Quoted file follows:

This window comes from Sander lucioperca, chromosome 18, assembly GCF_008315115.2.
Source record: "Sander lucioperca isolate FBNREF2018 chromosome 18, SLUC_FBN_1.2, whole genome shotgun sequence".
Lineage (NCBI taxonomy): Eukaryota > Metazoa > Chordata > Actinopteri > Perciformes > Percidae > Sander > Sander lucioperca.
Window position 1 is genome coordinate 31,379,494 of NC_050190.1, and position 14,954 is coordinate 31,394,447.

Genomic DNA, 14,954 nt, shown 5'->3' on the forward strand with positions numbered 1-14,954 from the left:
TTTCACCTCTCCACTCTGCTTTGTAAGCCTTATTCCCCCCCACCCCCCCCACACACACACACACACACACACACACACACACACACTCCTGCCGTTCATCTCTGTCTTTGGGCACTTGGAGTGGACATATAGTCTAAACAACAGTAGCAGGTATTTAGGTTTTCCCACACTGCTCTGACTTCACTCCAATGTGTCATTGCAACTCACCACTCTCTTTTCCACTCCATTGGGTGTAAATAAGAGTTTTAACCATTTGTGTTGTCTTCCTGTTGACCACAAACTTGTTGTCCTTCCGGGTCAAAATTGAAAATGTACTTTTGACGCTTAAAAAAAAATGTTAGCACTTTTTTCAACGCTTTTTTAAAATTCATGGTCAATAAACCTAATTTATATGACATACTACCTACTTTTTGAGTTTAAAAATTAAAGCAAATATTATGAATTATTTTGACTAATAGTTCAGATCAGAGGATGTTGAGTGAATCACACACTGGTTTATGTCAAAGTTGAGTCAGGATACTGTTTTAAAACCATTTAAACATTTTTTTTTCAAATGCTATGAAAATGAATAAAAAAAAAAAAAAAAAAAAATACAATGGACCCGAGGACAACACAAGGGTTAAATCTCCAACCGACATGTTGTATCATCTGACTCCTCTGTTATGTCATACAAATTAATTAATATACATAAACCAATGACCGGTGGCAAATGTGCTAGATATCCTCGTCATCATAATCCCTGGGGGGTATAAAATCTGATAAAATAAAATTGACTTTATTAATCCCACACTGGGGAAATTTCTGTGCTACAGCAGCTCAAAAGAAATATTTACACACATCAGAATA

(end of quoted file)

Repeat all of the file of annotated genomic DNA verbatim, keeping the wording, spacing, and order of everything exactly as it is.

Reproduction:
This window comes from Sander lucioperca, chromosome 18, assembly GCF_008315115.2.
Source record: "Sander lucioperca isolate FBNREF2018 chromosome 18, SLUC_FBN_1.2, whole genome shotgun sequence".
Lineage (NCBI taxonomy): Eukaryota > Metazoa > Chordata > Actinopteri > Perciformes > Percidae > Sander > Sander lucioperca.
Window position 1 is genome coordinate 31,379,494 of NC_050190.1, and position 14,954 is coordinate 31,394,447.

Genomic DNA, 14,954 nt, shown 5'->3' on the forward strand with positions numbered 1-14,954 from the left:
TTTCACCTCTCCACTCTGCTTTGTAAGCCTTATTCCCCCCCACCCCCCCCACACACACACACACACACACACACACACACACACACTCCTGCCGTTCATCTCTGTCTTTGGGCACTTGGAGTGGACATATAGTCTAAACAACAGTAGCAGGTATTTAGGTTTTCCCACACTGCTCTGACTTCACTCCAATGTGTCATTGCAACTCACCACTCTCTTTTCCACTCCATTGGGTGTAAATAAGAGTTTTAACCATTTGTGTTGTCTTCCTGTTGACCACAAACTTGTTGTCCTTCCGGGTCAAAATTGAAAATGTACTTTTGACGCTTAAAAAAAAATGTTAGCACTTTTTTCAACGCTTTTTTAAAATTCATGGTCAATAAACCTAATTTATATGACATACTACCTACTTTTTGAGTTTAAAAATTAAAGCAAATATTATGAATTATTTTGACTAATAGTTCAGATCAGAGGATGTTGAGTGAATCACACACTGGTTTATGTCAAAGTTGAGTCAGGATACTGTTTTAAAACCATTTAAACATTTTTTTTTCAAATGCTATGAAAATGAATAAAAAAAAAAAAAAAAAAAAATACAATGGACCCGAGGACAACACAAGGGTTAAATCTCCAACCGACATGTTGTATCATCTGACTCCTCTGTTATGTCATACAAATTAATTAATATACATAAACCAATGACCGGTGGCAAATGTGCTAGATATCCTCGTCATCATAATCCCTGGGGGGTATAAAATCTGATAAAATAAAATTGACTTTATTAATCCCACACTGGGGAAATTTCTGTGCTACAGCAGCTCAAAAGAAATATTTACACACATCAGAATA